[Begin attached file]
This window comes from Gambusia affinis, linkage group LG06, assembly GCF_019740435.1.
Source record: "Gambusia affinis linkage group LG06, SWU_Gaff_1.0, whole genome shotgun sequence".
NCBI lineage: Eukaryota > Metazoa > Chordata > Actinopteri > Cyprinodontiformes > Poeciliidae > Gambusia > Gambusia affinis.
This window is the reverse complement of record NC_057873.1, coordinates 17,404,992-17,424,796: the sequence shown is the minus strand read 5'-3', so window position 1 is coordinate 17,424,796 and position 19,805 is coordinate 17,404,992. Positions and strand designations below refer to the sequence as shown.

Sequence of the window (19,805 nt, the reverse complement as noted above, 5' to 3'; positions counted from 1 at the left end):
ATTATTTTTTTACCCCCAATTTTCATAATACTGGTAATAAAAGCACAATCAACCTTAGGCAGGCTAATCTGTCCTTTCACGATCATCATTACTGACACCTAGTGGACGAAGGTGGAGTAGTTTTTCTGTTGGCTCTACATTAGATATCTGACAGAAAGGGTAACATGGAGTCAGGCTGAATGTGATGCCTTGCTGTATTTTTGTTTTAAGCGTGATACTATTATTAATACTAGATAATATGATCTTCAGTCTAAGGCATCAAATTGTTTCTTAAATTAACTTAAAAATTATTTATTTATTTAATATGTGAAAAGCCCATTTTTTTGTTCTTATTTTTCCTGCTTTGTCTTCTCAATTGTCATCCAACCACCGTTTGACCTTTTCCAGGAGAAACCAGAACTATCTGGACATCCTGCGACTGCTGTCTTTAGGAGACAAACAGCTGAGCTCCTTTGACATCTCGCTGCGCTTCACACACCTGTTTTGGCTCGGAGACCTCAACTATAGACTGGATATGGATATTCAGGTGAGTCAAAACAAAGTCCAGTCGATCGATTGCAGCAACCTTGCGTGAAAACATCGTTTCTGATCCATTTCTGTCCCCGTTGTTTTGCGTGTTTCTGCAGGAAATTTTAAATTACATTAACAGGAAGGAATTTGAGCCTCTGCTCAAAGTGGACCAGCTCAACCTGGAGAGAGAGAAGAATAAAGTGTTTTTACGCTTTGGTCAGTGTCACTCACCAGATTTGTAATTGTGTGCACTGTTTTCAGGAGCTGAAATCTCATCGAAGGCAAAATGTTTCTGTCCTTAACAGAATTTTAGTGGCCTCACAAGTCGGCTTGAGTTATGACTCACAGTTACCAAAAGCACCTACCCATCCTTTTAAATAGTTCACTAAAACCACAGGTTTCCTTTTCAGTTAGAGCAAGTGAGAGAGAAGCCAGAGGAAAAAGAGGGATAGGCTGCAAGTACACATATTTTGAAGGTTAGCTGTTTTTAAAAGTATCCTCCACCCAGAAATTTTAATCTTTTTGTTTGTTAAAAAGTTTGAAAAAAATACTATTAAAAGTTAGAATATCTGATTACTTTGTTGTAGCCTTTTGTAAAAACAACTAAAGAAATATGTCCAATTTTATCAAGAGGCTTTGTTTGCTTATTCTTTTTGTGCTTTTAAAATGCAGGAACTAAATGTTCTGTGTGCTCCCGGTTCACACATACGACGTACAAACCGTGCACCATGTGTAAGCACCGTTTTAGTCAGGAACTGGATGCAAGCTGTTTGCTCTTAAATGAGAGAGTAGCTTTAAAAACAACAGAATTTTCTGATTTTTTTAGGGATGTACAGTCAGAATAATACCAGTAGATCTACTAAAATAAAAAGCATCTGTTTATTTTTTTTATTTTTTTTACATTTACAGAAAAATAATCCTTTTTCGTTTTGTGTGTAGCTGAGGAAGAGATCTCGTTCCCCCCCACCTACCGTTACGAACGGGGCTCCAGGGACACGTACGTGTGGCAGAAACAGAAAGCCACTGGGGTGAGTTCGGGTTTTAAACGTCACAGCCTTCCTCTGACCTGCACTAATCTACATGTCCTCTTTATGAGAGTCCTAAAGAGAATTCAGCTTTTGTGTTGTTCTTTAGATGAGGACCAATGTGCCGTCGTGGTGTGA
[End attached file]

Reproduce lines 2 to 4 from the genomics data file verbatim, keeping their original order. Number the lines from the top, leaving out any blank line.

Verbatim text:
Source record: "Gambusia affinis linkage group LG06, SWU_Gaff_1.0, whole genome shotgun sequence".
NCBI lineage: Eukaryota > Metazoa > Chordata > Actinopteri > Cyprinodontiformes > Poeciliidae > Gambusia > Gambusia affinis.
This window is the reverse complement of record NC_057873.1, coordinates 17,404,992-17,424,796: the sequence shown is the minus strand read 5'-3', so window position 1 is coordinate 17,424,796 and position 19,805 is coordinate 17,404,992. Positions and strand designations below refer to the sequence as shown.